Statement Of Senator Patrick Leahy On The Transportation-HUD Appropriations Bill And Vermont's Disaster Recovery Needs

Remarks As Prepared For Delivery

I am encouraged by the progress made on the Transportation-HUD Appropriations Bill, which the Senate has now approved.  In addition to funding our Nation’s ongoing transportation infrastructure investments, this legislation also includes crucial emergency disaster funding for Vermont and other states struggling to recover from Hurricane/Tropical Storm Irene and other natural disasters. 

This bill is part of the response needed from Congress by thousands of Vermonters and millions of other Americans.  It is vital not only for the economy of Vermont and other states whose roads and bridges were decimated by this storm, but also for the Nation’s economy.

I thank and commend Chairman Murray and Ranking Member Collins for their hard work and dedication toward ensuring appropriate funding for disaster relief, particularly in Irene’s aftermath.

For our small state of Vermont, Irene was devastating.  As a lifelong Vermonter, never before have I seen destruction of this magnitude.  The flash flooding caused by the storm destroyed homes, farms, businesses, bridges and roads.  It simply washed away many of these roads and structures.  With repair costs estimated to be in the hundreds of millions of dollars, our state is stretched to the limit and needs the traditional helping hand of federal disaster recovery aid to help those whose lives have been upturned.

This bill is an essential part of the work that Congress should be doing in response to major event like Irene and the imperative of pulling together as a Nation to heal these wounds.

Since the Senate reconvened after Labor Day, this bill and other disaster relief legislation have been top priorities for Vermont and for many other states.  Week by week, we have made progress, overcoming a series of legislative obstacles.  One by one, we have been able to turn the lights from red to green in a legislative process that this year has become unduly cumbersome and unresponsive. The progress that has been achieved is a testament to the determination of many in this body who have been willing to set aside ideological imperatives and partisan differences to accomplish the work that the American people, and our constituents, expect from their government.

In Vermont and other New England states, winter is not just on the horizon, it is on our doorstep.  More than a foot of snow arrived in some parts of our state last weekend. Time is a significant factor in the repair of damaged or destroyed roads and bridges, and time is slipping away.    

Roads and bridges are the circulatory system for commerce, for personal mobility – for the daily lives of living, breathing communities and their citizens.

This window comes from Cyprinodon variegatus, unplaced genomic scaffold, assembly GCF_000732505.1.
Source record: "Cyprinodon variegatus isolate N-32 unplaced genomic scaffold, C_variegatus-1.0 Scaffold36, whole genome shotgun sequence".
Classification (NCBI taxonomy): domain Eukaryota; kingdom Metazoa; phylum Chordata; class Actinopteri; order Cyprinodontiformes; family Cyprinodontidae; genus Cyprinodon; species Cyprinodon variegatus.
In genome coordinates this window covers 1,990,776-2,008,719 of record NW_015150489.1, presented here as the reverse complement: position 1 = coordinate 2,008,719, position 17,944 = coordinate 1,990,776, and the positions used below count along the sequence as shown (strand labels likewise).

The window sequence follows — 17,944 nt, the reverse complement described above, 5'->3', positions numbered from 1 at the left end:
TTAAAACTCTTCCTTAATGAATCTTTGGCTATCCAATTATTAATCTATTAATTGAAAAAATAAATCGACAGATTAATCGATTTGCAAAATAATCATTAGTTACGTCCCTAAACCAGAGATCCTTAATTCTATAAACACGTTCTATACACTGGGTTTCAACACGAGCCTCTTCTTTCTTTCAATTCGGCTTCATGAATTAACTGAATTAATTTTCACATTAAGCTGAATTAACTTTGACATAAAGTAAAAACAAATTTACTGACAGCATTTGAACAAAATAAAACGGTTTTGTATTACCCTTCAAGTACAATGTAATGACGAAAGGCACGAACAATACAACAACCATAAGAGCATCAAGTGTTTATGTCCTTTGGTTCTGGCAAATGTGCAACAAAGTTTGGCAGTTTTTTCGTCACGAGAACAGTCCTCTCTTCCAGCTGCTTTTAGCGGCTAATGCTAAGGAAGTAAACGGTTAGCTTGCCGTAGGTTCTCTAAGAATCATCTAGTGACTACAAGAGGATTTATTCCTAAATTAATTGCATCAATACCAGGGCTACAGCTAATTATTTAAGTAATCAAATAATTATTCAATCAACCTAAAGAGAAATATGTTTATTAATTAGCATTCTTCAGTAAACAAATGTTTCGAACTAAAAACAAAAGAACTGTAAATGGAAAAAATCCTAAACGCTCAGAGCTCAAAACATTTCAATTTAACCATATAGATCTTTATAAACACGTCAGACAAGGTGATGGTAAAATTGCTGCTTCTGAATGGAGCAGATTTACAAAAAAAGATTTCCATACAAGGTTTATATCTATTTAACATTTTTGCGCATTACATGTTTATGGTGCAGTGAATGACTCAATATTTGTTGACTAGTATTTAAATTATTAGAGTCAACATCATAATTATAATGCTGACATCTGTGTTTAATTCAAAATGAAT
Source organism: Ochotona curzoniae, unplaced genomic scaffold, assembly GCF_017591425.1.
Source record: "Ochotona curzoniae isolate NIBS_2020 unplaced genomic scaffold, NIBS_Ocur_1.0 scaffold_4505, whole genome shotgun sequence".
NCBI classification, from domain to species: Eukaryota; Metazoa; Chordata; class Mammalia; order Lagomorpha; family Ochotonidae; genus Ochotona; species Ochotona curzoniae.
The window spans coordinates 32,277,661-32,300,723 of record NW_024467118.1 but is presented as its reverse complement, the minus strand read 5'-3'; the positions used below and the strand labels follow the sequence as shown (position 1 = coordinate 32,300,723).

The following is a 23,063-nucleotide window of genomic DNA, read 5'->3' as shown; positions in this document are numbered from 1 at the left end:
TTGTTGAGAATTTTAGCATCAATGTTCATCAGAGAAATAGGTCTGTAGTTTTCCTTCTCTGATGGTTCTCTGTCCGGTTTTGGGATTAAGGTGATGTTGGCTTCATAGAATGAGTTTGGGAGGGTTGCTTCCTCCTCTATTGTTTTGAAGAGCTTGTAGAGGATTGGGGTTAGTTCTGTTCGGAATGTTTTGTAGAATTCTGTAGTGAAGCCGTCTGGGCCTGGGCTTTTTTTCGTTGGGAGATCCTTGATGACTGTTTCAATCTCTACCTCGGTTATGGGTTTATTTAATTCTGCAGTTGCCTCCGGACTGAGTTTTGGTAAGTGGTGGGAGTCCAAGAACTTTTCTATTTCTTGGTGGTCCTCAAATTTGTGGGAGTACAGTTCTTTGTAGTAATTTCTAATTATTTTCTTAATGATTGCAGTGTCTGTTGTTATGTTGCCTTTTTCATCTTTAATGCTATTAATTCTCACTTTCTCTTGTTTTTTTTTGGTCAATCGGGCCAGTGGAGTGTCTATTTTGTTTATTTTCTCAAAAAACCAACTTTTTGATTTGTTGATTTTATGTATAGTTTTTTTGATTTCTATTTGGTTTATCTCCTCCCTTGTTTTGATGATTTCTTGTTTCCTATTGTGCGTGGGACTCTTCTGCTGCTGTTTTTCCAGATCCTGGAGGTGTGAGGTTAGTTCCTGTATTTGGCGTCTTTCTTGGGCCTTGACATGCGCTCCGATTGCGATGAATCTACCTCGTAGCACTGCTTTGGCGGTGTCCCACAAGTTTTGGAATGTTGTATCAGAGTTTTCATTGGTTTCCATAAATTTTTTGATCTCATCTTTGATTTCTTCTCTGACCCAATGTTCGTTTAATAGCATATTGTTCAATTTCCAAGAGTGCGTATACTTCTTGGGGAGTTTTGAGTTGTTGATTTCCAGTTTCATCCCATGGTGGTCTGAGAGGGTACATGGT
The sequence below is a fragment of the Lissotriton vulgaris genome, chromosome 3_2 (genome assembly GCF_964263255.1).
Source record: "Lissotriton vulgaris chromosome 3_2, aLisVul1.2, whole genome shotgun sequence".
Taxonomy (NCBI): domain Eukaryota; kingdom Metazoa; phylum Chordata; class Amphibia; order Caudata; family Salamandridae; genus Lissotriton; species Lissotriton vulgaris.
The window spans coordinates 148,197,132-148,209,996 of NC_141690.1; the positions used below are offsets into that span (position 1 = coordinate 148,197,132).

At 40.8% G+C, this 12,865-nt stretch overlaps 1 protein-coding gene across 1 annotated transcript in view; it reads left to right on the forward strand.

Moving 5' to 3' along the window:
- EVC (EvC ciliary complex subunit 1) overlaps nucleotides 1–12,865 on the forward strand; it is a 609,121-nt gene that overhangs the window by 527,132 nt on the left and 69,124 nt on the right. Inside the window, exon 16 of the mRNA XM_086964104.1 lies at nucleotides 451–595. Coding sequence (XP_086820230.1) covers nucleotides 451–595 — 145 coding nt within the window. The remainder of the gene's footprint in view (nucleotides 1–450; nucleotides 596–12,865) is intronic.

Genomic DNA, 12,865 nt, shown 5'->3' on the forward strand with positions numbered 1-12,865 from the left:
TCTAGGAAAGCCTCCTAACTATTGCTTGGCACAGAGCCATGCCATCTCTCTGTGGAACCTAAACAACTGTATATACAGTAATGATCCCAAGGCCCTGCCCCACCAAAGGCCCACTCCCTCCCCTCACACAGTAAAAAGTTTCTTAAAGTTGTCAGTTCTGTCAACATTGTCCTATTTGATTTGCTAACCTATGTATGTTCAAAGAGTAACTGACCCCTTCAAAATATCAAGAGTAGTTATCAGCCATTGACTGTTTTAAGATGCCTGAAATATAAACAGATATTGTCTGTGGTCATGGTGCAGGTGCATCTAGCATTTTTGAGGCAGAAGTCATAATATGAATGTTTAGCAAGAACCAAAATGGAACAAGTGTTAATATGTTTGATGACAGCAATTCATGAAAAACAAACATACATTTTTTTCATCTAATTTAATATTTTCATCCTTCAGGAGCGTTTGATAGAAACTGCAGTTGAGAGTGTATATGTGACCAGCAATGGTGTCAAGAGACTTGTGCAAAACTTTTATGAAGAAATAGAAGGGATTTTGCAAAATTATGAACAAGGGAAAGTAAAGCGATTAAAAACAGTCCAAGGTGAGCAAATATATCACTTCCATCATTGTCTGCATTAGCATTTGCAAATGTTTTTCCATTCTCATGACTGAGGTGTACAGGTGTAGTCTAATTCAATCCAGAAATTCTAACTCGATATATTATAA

With many of our Federal aid disaster programs underfunded as they are, I am especially pleased this bill contains the $1.9 billion we included to replenish the Federal Highway Disaster Relief fund, which will help to rebuild Vermont’s vital roadways.  These roadways are critical to distributing aid, rebuilding our economy and serving as the lifelines to small communities.  It is of the utmost importance that federal aid reaches Vermont sooner rather than later, as our winters can be extremely harsh, making these rebuilding efforts nearly impossible for much of the year. 

After talking to Governor Shumlin, Senator Sanders, Congressmen Welch, community leaders and others across Vermont, it has become clear that – given the mammoth destruction of this storm -- certain waivers are needed to allow states to access funds for repair work they need without untenable burdens for repairs.  These waivers are essential to ensure that Vermont and other states can promptly design and begin emergency and permanent repairs.  I hope that these provisions will be preserved in conference negotiations with the other body. 

This bill and its investments in America’s crumbling and damaged roads and bridges is a crucial step, and one of several that are needed for our economic recovery and to pave the way toward economic health and vitality.  I also strongly support the transportation jobs bill that will come before the Senate in the days ahead, which would restore more crumbling roads and bridges and get people back to work.

I am also pleased that this legislation includes emergency Community Development Block Grant funding.  Currently, HUD has no funding available and is unable to address the housing needs of Vermonters affected by both Hurricane Irene and the flooding this past spring. 

Vermonters are incredibly resilient and continue to demonstrate enormous resolve in the wake of Hurricane Irene, but they desperately need the same federal assistance that Vermonters have supported to help their fellow Americans facing similar disasters.  While the subcommittee has included $400 million in supplemental CDBG funds to aid communities impacted by disasters this year, I remain concerned that this level of funding will not meet the needs facing the communities in the 48 states recovering from disasters.

These disaster recovery programs are woefully underfunded, matched against the real and pressing needs we face.  The Federal Highway Administration has a $2 billion backlog for emergency relief funding. 

As we move forward, it is my hope that we can continue to work together and bolster the emergency disaster funding for these important programs so that communities in all states recovering from disasters can receive the help they need to rebuild their lives.

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